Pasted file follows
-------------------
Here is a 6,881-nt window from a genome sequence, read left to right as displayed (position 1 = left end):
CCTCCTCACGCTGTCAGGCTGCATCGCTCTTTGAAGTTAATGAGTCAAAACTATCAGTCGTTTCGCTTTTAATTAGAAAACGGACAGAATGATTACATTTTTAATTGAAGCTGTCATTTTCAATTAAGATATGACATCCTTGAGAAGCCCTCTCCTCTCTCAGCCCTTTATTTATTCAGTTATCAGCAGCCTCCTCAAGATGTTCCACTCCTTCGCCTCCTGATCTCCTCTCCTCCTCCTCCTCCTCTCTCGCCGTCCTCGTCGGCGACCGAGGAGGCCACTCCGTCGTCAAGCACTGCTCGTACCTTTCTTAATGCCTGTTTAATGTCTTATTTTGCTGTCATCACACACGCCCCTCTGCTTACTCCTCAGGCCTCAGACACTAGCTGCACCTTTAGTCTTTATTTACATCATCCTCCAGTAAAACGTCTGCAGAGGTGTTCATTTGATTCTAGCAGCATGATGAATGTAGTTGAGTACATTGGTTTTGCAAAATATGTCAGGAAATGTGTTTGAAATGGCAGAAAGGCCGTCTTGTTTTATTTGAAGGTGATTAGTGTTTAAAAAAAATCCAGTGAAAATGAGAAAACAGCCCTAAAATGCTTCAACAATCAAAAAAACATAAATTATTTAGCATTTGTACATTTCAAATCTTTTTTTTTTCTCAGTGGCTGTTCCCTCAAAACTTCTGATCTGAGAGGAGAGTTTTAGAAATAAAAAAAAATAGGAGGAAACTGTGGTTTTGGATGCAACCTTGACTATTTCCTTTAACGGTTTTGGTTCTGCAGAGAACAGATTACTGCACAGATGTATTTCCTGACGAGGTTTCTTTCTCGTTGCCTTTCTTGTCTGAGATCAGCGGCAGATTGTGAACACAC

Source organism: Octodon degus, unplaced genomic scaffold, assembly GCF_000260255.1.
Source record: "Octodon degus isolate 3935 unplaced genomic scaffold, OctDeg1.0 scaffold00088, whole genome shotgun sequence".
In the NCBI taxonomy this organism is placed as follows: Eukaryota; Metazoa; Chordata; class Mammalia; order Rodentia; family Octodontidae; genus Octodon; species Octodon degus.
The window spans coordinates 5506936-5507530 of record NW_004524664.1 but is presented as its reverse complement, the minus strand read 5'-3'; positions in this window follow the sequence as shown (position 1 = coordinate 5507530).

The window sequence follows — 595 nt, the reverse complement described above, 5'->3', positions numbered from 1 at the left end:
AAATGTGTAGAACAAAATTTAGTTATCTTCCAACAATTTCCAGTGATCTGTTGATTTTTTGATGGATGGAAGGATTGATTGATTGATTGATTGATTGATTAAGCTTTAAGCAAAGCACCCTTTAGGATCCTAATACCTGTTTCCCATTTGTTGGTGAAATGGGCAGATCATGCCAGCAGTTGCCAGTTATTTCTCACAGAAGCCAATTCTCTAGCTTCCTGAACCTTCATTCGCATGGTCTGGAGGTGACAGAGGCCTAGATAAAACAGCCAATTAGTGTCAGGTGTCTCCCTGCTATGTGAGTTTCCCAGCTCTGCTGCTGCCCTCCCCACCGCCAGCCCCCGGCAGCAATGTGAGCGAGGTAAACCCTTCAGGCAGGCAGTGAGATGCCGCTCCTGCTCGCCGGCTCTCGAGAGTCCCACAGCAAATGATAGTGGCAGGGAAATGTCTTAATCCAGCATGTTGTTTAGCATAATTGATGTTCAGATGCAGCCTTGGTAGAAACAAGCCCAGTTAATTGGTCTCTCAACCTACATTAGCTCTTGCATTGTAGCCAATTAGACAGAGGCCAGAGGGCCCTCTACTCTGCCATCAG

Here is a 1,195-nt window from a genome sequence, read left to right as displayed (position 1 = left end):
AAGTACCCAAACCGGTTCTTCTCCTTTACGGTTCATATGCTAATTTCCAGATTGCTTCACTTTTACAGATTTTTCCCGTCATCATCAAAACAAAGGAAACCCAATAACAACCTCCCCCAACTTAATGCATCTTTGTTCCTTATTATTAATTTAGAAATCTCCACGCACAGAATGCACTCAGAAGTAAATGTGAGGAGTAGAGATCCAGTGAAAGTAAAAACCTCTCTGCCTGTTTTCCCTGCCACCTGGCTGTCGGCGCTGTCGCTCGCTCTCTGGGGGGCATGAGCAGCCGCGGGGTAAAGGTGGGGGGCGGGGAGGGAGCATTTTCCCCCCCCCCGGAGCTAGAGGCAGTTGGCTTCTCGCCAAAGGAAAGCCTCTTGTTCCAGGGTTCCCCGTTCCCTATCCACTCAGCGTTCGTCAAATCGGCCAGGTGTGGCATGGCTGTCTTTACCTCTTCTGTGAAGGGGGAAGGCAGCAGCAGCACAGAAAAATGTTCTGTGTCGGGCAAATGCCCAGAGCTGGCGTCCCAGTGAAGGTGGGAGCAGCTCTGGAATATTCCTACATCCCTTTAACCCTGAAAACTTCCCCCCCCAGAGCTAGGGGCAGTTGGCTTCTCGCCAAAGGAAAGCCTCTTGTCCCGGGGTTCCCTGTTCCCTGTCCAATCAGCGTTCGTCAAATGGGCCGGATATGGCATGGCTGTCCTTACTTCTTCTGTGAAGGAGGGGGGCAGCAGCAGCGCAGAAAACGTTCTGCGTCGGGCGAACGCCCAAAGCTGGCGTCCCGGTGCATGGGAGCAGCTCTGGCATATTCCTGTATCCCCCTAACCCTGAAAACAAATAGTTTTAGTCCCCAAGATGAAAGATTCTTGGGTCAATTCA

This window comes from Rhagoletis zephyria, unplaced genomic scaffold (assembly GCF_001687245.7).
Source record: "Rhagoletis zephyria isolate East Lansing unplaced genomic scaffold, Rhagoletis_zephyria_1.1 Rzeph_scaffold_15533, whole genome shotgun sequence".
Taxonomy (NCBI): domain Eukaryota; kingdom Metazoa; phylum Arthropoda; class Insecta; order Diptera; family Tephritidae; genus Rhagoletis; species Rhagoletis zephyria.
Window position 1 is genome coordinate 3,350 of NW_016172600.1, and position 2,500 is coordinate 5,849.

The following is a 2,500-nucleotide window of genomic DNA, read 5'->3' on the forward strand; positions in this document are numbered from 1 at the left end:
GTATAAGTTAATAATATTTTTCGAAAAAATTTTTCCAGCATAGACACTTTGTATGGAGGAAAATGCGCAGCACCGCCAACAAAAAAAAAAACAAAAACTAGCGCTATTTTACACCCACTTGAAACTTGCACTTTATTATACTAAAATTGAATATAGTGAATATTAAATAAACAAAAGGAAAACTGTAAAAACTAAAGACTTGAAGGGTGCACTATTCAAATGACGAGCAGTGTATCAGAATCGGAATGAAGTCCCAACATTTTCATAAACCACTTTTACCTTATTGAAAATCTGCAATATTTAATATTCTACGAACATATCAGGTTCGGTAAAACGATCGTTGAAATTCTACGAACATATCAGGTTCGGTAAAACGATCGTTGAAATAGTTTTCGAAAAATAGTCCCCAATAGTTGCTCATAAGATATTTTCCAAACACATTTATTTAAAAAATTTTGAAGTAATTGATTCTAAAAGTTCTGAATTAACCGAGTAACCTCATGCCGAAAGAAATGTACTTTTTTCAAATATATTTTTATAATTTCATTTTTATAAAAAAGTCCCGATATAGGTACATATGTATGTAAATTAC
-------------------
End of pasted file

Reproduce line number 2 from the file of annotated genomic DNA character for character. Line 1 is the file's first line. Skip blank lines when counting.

CCTCCTCACGCTGTCAGGCTGCATCGCTCTTTGAAGTTAATGAGTCAAAACTATCAGTCGTTTCGCTTTTAATTAGAAAACGGACAGAATGATTACATTTTTAATTGAAGCTGTCATTTTCAATTAAGATATGACATCCTTGAGAAGCCCTCTCCTCTCTCAGCCCTTTATTTATTCAGTTATCAGCAGCCTCCTCAAGATGTTCCACTCCTTCGCCTCCTGATCTCCTCTCCTCCTCCTCCTCCTCTCTCGCCGTCCTCGTCGGCGACCGAGGAGGCCACTCCGTCGTCAAGCACTGCTCGTACCTTTCTTAATGCCTGTTTAATGTCTTATTTTGCTGTCATCACACACGCCCCTCTGCTTACTCCTCAGGCCTCAGACACTAGCTGCACCTTTAGTCTTTATTTACATCATCCTCCAGTAAAACGTCTGCAGAGGTGTTCATTTGATTCTAGCAGCATGATGAATGTAGTTGAGTACATTGGTTTTGCAAAATATGTCAGGAAATGTGTTTGAAATGGCAGAAAGGCCGTCTTGTTTTATTTGAAGGTGATTAGTGTTTAAAAAAAATCCAGTGAAAATGAGAAAACAGCCCTAAAATGCTTCAACAATCAAAAAAACATAAATTATTTAGCATTTGTACATTTCAAATCTTTTTTTTTTCTCAGTGGCTGTTCCCTCAAAACTTCTGATCTGAGAGGAGAGTTTTAGAAATAAAAAAAAATAGGAGGAAACTGTGGTTTTGGATGCAACCTTGACTATTTCCTTTAACGGTTTTGGTTCTGCAGAGAACAGATTACTGCACAGATGTATTTCCTGACGAGGTTTCTTTCTCGTTGCCTTTCTTGTCTGAGATCAGCGGCAGATTGTGAACACAC